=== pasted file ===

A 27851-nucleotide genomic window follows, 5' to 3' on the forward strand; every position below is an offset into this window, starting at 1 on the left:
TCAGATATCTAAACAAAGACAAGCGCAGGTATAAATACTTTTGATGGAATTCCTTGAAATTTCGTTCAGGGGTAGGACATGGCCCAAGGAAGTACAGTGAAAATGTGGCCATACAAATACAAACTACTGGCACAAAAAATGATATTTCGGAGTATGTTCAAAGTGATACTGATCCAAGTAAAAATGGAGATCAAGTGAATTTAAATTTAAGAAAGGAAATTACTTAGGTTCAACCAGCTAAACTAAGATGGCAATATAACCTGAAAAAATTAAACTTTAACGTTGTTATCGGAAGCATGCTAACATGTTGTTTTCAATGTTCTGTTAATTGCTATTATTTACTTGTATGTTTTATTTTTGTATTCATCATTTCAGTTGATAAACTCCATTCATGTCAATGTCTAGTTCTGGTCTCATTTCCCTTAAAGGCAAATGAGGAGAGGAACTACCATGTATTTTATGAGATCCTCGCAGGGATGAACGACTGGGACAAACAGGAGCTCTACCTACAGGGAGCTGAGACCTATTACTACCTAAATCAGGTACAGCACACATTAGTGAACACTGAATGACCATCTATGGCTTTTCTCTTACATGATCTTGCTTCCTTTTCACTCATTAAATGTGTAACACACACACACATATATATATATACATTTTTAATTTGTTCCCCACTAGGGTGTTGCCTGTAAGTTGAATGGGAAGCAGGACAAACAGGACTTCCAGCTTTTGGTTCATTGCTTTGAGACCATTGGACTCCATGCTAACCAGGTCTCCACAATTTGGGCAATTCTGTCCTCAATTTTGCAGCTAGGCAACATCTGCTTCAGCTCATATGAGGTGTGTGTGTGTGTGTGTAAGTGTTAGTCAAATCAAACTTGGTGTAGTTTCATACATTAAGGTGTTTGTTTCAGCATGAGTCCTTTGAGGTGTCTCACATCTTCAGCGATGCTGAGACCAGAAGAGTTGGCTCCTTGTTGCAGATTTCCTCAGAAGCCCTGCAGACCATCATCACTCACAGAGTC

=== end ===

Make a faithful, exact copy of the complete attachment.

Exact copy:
A 27851-nucleotide genomic window follows, 5' to 3' on the forward strand; every position below is an offset into this window, starting at 1 on the left:
TCAGATATCTAAACAAAGACAAGCGCAGGTATAAATACTTTTGATGGAATTCCTTGAAATTTCGTTCAGGGGTAGGACATGGCCCAAGGAAGTACAGTGAAAATGTGGCCATACAAATACAAACTACTGGCACAAAAAATGATATTTCGGAGTATGTTCAAAGTGATACTGATCCAAGTAAAAATGGAGATCAAGTGAATTTAAATTTAAGAAAGGAAATTACTTAGGTTCAACCAGCTAAACTAAGATGGCAATATAACCTGAAAAAATTAAACTTTAACGTTGTTATCGGAAGCATGCTAACATGTTGTTTTCAATGTTCTGTTAATTGCTATTATTTACTTGTATGTTTTATTTTTGTATTCATCATTTCAGTTGATAAACTCCATTCATGTCAATGTCTAGTTCTGGTCTCATTTCCCTTAAAGGCAAATGAGGAGAGGAACTACCATGTATTTTATGAGATCCTCGCAGGGATGAACGACTGGGACAAACAGGAGCTCTACCTACAGGGAGCTGAGACCTATTACTACCTAAATCAGGTACAGCACACATTAGTGAACACTGAATGACCATCTATGGCTTTTCTCTTACATGATCTTGCTTCCTTTTCACTCATTAAATGTGTAACACACACACACATATATATATATACATTTTTAATTTGTTCCCCACTAGGGTGTTGCCTGTAAGTTGAATGGGAAGCAGGACAAACAGGACTTCCAGCTTTTGGTTCATTGCTTTGAGACCATTGGACTCCATGCTAACCAGGTCTCCACAATTTGGGCAATTCTGTCCTCAATTTTGCAGCTAGGCAACATCTGCTTCAGCTCATATGAGGTGTGTGTGTGTGTGTGTAAGTGTTAGTCAAATCAAACTTGGTGTAGTTTCATACATTAAGGTGTTTGTTTCAGCATGAGTCCTTTGAGGTGTCTCACATCTTCAGCGATGCTGAGACCAGAAGAGTTGGCTCCTTGTTGCAGATTTCCTCAGAAGCCCTGCAGACCATCATCACTCACAGAGTC